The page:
SAN DIEGO, CALIF. (TheStreet) -- If power and influence can be measured in tweets and social capital, then Kim Kardashian was rewarded handsomely for her "Break The Internet" campaign, despite reportedly going unpaid.
The reality television personality who posed completely nude for the most recent issue of Paper magazine, earned herself 578,000 mentions on Twitter (TWTR) in the two days following her full posterior and frontal reveals, according to data provided to TheStreet by social media platform Spredfast.
Kim also bumped her Twitter mentions per day average by a factor of 28, according to Spredfast, which measured Twitter data between 8 p.m. CST on Nov. 11 and 11:30 a.m. CST on Nov. 14. The hashtag "#BreakTheInternet" also netted more than 360,000 mentions on Twitter, and Kim's Instagram butt shot accrued more than 833,000 likes.
With her social media coup, Kim not only brought new meaning to the idea that all exposure is good exposure, but also padded her resume of famous-for-being-famous achievements with the most notable yet: upping the ante on the social media stunt.
What's more, the moment, which will no doubt be studied by anthropologists, is perhaps a watershed moment in pop culture. At the very least, Break the Internet, as a type of marketing campaign, has already become a social media benchmark by which all others will be measured against, Altimeter Group Principal Analyst Brian Solis told TheStreet.
"The true state of pop culture, media, and the Kim Kardashian stunt is actually reinforced by the ability to monetize this moment," he said, adding that Paper will make money from additional magazine sales and ad impressions, while Kim will benefit from new business opportunities. "We are basically building a society that if we can't capture attention the way BuzzFeed grabs attention, then we can't necessarily monetize it. So what's happening is this sensational form of exploiting monetization opportunities."
The point of baring it all, at least according to the now famous catchphrase, was to break the Internet. To that end, the campaign was unsuccessful: the Internet as Kim knows it -- Twitter, Facebook (FB) , and Instagram -- proved quite resilient, though that worked out quite well for her. The Internet carried her taunting dare to audiences far and wide.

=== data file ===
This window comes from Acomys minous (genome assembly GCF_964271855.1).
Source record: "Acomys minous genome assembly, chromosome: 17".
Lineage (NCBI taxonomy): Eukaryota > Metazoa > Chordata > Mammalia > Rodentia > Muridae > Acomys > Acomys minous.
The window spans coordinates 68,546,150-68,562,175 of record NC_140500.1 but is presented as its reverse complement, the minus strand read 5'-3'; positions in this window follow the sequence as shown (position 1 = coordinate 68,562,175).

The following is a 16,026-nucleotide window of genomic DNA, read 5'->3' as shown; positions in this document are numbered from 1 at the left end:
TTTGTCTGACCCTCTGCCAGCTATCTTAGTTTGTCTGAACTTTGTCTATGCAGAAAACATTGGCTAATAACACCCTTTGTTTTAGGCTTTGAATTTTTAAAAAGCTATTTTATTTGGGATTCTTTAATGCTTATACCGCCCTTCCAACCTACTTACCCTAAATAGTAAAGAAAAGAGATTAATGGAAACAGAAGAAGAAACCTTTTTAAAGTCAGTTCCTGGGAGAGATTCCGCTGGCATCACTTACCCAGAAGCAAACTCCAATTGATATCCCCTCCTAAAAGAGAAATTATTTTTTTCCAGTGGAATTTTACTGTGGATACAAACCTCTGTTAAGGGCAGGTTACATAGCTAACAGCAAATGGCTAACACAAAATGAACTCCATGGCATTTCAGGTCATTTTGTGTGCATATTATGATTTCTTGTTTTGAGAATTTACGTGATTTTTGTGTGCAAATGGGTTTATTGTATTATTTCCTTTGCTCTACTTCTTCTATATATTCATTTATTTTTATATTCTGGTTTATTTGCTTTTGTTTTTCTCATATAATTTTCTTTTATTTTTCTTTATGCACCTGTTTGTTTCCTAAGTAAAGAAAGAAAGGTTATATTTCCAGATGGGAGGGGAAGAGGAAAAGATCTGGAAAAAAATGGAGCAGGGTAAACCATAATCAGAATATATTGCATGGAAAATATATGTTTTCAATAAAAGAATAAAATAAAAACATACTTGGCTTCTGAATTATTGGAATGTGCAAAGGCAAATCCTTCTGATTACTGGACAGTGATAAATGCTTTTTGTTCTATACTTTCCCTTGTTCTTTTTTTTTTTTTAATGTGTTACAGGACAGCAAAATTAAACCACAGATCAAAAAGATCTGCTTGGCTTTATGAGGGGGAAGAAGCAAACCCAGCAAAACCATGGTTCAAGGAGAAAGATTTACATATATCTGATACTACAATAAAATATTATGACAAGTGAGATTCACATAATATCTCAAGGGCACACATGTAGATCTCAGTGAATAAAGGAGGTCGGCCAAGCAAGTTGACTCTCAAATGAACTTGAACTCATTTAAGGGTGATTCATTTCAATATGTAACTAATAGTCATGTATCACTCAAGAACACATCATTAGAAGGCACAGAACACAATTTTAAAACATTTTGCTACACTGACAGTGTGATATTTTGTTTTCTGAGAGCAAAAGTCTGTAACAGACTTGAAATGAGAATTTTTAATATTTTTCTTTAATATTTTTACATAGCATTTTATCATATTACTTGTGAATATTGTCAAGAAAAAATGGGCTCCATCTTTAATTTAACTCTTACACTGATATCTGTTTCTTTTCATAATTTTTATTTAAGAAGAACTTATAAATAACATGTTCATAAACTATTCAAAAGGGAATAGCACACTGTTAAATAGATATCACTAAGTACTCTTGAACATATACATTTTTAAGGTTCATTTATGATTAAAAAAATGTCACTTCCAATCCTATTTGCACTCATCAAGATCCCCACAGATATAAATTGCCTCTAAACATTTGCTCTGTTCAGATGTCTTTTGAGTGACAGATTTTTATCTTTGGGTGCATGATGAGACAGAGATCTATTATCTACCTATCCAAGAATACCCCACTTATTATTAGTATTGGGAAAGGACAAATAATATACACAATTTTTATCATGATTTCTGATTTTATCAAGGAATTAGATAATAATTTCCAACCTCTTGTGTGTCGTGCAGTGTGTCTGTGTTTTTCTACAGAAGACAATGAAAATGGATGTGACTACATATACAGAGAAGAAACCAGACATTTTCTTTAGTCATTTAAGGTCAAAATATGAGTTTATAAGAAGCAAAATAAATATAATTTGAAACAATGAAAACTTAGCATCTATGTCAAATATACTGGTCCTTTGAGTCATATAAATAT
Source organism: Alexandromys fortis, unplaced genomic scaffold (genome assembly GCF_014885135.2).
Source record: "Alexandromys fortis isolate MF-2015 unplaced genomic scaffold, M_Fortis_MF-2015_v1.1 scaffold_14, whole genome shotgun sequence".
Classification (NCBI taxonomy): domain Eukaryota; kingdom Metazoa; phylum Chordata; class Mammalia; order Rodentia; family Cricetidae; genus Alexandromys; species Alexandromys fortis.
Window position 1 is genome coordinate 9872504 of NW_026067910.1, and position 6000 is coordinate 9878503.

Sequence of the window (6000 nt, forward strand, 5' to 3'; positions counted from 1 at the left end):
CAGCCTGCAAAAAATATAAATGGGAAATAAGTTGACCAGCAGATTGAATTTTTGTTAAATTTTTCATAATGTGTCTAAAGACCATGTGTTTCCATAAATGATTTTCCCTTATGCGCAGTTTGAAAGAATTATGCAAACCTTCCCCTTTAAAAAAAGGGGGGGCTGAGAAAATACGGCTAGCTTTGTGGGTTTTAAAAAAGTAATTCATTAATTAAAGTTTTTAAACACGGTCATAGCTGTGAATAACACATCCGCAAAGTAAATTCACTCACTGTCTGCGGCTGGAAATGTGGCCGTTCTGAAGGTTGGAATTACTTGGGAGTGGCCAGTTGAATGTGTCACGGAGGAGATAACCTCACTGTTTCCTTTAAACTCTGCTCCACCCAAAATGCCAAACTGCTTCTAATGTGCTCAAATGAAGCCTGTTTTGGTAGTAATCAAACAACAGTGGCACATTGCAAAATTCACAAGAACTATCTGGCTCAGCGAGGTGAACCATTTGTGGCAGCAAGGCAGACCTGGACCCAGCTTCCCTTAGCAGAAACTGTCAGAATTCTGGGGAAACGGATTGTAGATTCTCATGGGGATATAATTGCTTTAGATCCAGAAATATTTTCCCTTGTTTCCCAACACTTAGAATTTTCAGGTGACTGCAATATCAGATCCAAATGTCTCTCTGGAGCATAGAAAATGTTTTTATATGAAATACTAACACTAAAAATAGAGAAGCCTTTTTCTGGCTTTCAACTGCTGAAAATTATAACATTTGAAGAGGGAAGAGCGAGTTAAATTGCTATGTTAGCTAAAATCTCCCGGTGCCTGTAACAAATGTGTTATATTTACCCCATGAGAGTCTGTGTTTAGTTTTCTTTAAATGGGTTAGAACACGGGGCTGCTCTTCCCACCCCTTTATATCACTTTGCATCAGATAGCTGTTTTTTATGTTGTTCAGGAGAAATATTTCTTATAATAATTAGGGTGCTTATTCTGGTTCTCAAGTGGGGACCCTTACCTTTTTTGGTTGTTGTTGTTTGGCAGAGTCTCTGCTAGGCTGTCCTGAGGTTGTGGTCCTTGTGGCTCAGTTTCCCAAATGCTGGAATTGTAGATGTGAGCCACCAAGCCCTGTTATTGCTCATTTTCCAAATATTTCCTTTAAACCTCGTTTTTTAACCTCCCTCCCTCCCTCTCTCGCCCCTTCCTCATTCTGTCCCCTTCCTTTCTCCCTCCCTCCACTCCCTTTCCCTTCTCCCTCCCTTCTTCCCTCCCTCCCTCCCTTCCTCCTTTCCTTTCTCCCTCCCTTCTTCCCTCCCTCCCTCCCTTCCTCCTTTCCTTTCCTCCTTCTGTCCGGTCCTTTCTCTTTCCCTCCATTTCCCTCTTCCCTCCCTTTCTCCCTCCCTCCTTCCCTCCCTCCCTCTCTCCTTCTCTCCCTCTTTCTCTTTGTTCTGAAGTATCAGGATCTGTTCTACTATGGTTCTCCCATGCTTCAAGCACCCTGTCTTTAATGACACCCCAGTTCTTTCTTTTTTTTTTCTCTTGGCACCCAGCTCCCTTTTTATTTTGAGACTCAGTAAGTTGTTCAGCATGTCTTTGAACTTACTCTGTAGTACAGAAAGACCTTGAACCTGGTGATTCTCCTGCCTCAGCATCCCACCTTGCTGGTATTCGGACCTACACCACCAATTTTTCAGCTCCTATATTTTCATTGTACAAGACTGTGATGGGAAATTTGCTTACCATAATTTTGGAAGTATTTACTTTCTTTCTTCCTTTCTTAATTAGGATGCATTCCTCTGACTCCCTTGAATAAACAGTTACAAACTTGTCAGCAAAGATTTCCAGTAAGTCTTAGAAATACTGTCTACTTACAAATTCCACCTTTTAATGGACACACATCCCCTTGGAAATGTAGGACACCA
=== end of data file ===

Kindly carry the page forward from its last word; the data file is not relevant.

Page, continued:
You may hate her, but odds are you viewed the photos or shared one of the ensuing memes.
"At the end of the day, the [haters] are going to share and consume and become part of the media network that feeds her popularity and relevance," Solis observed.
He's right. Even large corporations and brands such as Southwest, TBS, and Nissan jumped on the KK awareness bandwagon to reap the benefits of residual mentions and retweets. Not even the Metropolitan Museum of Art could pass up the chance of riding, like the infamous champagne glass, on the back of the celebrity. By and large, these brands walked away winners.
Nissan, for instance, saw more than a 22,000% increase in retweets and 15,000% increase in favorites versus what it usually sees, Spredfast Director of Analytics and Research Chris Kerns told TheStreet. On average, for the 11 brands that repurposed the #BreakTheInternet hashtag, they saw a 5,200% bump in retweets and 3,800% bump in favorites, Kerns said.
"We're fueling the machine," Solis said, "which means we're only going to continue down this path."
Surely some anthropologist or data scientist will eventually attach a monetary sum to Kim's latest cultural coup d'état that will make dollars and cents out of it all. But just extra exposure isn't a bad thing for a woman who has businesses that depend on her exposure. Her hit mobile game, "Kim Kardashian: Hollywood," developed by Glu Mobile (GLUU) , has been downloaded nearly 23 million times since its June release. It raked in more than $43 million during the September quarter, according to the company's earnings report.
"Kim reflects all the things we hate about society and reality television ... but she is also widely successful at it," Solis said.
And so, as that final full frontal photo suggests, Kim is laughing at the Internet -- because we all care darn so much.
--Written by Jennifer Van Grove in San Diego, Calif.
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